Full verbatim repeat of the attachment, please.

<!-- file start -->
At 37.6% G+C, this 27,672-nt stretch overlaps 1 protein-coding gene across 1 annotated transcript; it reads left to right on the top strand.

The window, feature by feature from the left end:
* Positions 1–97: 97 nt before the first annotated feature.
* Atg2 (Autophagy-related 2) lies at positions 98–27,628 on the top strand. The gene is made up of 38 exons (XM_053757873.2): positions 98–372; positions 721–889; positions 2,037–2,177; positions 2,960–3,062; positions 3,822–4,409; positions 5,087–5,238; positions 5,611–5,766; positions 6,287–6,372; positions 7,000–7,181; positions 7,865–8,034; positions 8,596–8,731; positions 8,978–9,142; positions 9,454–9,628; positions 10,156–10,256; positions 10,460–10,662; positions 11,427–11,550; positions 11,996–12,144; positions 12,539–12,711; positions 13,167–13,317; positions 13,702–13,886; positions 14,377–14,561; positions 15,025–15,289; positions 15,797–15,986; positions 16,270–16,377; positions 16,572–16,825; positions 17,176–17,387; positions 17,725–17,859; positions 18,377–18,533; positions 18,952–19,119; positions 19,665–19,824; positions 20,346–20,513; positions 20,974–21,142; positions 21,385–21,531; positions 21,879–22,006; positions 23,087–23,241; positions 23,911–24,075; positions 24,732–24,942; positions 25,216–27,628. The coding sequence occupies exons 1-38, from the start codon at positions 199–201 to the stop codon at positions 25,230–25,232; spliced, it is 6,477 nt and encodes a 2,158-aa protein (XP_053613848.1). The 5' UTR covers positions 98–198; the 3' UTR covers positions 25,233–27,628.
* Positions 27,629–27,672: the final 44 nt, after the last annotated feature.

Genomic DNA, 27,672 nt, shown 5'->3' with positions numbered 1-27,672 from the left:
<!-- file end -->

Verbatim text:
At 37.6% G+C, this 27,672-nt stretch overlaps 1 protein-coding gene across 1 annotated transcript; it reads left to right on the top strand.

The window, feature by feature from the left end:
* Positions 1–97: 97 nt before the first annotated feature.
* Atg2 (Autophagy-related 2) lies at positions 98–27,628 on the top strand. The gene is made up of 38 exons (XM_053757873.2): positions 98–372; positions 721–889; positions 2,037–2,177; positions 2,960–3,062; positions 3,822–4,409; positions 5,087–5,238; positions 5,611–5,766; positions 6,287–6,372; positions 7,000–7,181; positions 7,865–8,034; positions 8,596–8,731; positions 8,978–9,142; positions 9,454–9,628; positions 10,156–10,256; positions 10,460–10,662; positions 11,427–11,550; positions 11,996–12,144; positions 12,539–12,711; positions 13,167–13,317; positions 13,702–13,886; positions 14,377–14,561; positions 15,025–15,289; positions 15,797–15,986; positions 16,270–16,377; positions 16,572–16,825; positions 17,176–17,387; positions 17,725–17,859; positions 18,377–18,533; positions 18,952–19,119; positions 19,665–19,824; positions 20,346–20,513; positions 20,974–21,142; positions 21,385–21,531; positions 21,879–22,006; positions 23,087–23,241; positions 23,911–24,075; positions 24,732–24,942; positions 25,216–27,628. The coding sequence occupies exons 1-38, from the start codon at positions 199–201 to the stop codon at positions 25,230–25,232; spliced, it is 6,477 nt and encodes a 2,158-aa protein (XP_053613848.1). The 5' UTR covers positions 98–198; the 3' UTR covers positions 25,233–27,628.
* Positions 27,629–27,672: the final 44 nt, after the last annotated feature.

Genomic DNA, 27,672 nt, shown 5'->3' with positions numbered 1-27,672 from the left: